Backbeat is continuing to count down the twenty most fabled moments in Denver music history. Today we take a look back at when an early-'90s DJ Quik show at Mammoth Events Center turned into a bit of a melee.
"But still my story ain't over cause I got one more to tell/And the people of Colorado, they know it well/It was all in the news, and if you don't remember/I had this show I did in Denver." So begins the last verse of "Jus Lyke Compton," one of the standout tracks from DJ Quik's 1992 album, Way 2 Fonky. The song is a hatchet piece about infamous shows the rapper had played in places like Oakland, St. Louis, San Antonio and Denver, where he appeared "in a bunk-ass skating rink," as he put it.
"Jus Lyke Compton" (jump to 3:10)
I had this show I did in Denver With a punk ass promoter in a bunk ass skating rink Bitches was loving it, but niggas was shoving and shit To the front of the stage to throw they gang signs But I'm getting paid, so I didn't pay it no mind Then I poured out my brew onto their face and chests Then they start throwing soda, and fucking up my guests When it was over two niggas needed stitches Got cracked in they jaw for being punk ass bitches Now Denver (Is just like Compton) Yeah, ya'll, Denver (they want to be like Compton, bitch)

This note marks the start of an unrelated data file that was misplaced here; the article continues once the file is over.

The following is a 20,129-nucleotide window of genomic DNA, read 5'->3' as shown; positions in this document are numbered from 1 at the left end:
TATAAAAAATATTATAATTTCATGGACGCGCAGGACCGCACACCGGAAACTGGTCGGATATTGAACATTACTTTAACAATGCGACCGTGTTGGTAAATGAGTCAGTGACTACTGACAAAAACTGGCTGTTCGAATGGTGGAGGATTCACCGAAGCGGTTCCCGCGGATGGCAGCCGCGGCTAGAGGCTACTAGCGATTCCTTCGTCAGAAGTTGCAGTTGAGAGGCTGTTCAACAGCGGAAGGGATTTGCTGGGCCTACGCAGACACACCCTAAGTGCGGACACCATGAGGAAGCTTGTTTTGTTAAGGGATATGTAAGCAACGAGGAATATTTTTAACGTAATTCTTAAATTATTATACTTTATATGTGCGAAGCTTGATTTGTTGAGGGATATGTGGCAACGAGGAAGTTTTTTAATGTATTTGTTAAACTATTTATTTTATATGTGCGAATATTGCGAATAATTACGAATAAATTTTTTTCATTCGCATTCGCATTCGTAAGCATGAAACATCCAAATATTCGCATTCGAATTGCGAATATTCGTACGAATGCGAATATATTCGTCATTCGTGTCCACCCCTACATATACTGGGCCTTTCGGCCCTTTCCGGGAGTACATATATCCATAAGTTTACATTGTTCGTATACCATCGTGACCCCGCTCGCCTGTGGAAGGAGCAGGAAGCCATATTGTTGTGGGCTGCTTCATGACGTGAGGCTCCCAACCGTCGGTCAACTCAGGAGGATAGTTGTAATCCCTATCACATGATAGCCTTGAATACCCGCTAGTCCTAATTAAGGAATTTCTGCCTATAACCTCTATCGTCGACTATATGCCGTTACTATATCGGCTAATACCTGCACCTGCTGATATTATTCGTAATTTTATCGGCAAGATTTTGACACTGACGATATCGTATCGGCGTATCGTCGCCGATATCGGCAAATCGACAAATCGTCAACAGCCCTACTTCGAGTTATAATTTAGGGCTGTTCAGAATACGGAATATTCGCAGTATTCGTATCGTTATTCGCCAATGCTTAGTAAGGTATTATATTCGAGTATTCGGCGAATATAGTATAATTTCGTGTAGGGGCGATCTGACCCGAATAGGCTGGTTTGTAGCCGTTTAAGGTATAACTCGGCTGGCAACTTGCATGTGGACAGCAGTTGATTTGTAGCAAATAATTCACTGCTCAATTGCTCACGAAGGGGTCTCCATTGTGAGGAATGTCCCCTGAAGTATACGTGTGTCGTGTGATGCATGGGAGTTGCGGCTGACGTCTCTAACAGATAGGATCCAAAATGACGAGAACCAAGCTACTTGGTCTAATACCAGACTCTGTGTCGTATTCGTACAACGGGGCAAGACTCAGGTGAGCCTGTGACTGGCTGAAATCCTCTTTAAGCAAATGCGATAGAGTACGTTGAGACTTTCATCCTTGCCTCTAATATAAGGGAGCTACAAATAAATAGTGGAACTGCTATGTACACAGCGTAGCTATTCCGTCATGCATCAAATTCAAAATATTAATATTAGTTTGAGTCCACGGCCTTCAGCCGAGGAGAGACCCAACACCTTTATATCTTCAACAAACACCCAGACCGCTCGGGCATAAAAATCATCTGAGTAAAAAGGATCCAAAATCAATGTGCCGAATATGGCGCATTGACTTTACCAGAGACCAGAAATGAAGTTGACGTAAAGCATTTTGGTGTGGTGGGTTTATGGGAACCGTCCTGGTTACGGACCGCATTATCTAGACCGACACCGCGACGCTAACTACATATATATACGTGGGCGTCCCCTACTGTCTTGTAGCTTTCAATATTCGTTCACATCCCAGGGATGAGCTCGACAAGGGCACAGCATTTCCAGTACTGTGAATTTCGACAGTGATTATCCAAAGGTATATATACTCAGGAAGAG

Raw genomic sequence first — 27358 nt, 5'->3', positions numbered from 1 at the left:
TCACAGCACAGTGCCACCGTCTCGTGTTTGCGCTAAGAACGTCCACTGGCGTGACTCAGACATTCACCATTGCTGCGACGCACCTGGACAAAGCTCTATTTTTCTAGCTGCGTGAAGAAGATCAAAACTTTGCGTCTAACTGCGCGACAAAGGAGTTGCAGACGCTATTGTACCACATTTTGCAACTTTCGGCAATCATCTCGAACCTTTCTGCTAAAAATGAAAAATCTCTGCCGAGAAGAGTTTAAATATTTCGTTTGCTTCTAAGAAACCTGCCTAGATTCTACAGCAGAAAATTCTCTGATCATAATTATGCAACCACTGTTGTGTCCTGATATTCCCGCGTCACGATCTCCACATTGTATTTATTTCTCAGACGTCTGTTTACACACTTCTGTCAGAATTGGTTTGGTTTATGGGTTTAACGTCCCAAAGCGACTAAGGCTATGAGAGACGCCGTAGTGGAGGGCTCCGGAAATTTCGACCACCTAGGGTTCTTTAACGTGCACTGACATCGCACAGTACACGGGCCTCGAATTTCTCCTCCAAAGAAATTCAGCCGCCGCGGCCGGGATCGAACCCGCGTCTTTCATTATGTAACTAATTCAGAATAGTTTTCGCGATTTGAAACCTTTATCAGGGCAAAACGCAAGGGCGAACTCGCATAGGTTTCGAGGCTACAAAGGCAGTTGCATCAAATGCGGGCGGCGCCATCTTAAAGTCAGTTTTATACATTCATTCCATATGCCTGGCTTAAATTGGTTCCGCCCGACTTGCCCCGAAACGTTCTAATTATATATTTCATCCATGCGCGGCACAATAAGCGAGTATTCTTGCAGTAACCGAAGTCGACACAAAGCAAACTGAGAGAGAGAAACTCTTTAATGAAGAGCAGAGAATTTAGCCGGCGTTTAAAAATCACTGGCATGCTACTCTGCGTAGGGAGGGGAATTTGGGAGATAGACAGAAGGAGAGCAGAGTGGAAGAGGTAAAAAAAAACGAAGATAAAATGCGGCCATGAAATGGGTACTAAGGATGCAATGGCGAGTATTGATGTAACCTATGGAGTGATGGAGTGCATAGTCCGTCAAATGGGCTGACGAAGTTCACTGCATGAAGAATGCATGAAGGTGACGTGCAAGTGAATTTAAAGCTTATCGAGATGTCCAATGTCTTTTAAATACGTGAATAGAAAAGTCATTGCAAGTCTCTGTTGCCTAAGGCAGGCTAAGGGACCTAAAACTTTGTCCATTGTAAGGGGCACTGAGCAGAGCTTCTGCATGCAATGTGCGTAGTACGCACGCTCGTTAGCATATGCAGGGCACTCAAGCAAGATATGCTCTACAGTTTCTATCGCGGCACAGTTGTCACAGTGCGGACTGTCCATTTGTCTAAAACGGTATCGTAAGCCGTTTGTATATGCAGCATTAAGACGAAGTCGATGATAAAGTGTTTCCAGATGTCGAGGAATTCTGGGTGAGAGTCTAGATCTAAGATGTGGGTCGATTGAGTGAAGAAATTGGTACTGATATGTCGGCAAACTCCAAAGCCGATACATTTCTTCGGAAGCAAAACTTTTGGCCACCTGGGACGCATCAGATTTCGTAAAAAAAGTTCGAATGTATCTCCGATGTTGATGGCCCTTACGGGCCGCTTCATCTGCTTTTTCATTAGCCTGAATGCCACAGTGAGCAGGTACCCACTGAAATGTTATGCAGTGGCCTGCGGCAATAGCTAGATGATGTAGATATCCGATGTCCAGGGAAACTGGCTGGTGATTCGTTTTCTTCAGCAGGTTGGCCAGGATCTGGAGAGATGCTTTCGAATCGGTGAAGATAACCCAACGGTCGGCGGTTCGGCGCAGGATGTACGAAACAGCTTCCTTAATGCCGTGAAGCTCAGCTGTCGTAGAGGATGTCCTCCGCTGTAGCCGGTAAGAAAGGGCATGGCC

If DJ Quik was not too fond of the Centennial State, he had good reason. On October 13, 1991, the rapper had a show at the Mammoth Events Center (now the Fillmore Auditorium). According to newspaper reports from the time, gang members began taunting the rapper at the show.
Quik reportedly responded by throwing gang signs and then 40-ounce beer bottles back at them. A melee ensued, and two hours later, Denver police arrested Quik (aka David M. Blake) at his hotel near Stapleton. He was charged with misdemeanor assault.
Fast-forward to almost exactly a year later. On October 19, 1992, Quik arrived at the Denver County courthouse to a crowd of autograph-seeking fans. At least two process servers were there, too, waiting to hand the rapper notices that he was being sued by a fan and the show's promoter. Quik had initially tried to dodge the servers by riding the courthouse elevator up and down between floors, but he was eventually served.
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Almost as soon as Quik's criminal trial began, though, it was over. The prosecution's case disintegrated, as one witness who'd sworn to prosecutors that Quik threw the bottle reversed course, saying on the witness stand that he was no longer so sure. Quik and three other witnesses said he didn't throw any bottles. The judge sided with the rapper.
Then came the getback. Quik released Way 2 Fonky the same year. The album went gold, and "Jus Lyke Compton" was a hit.
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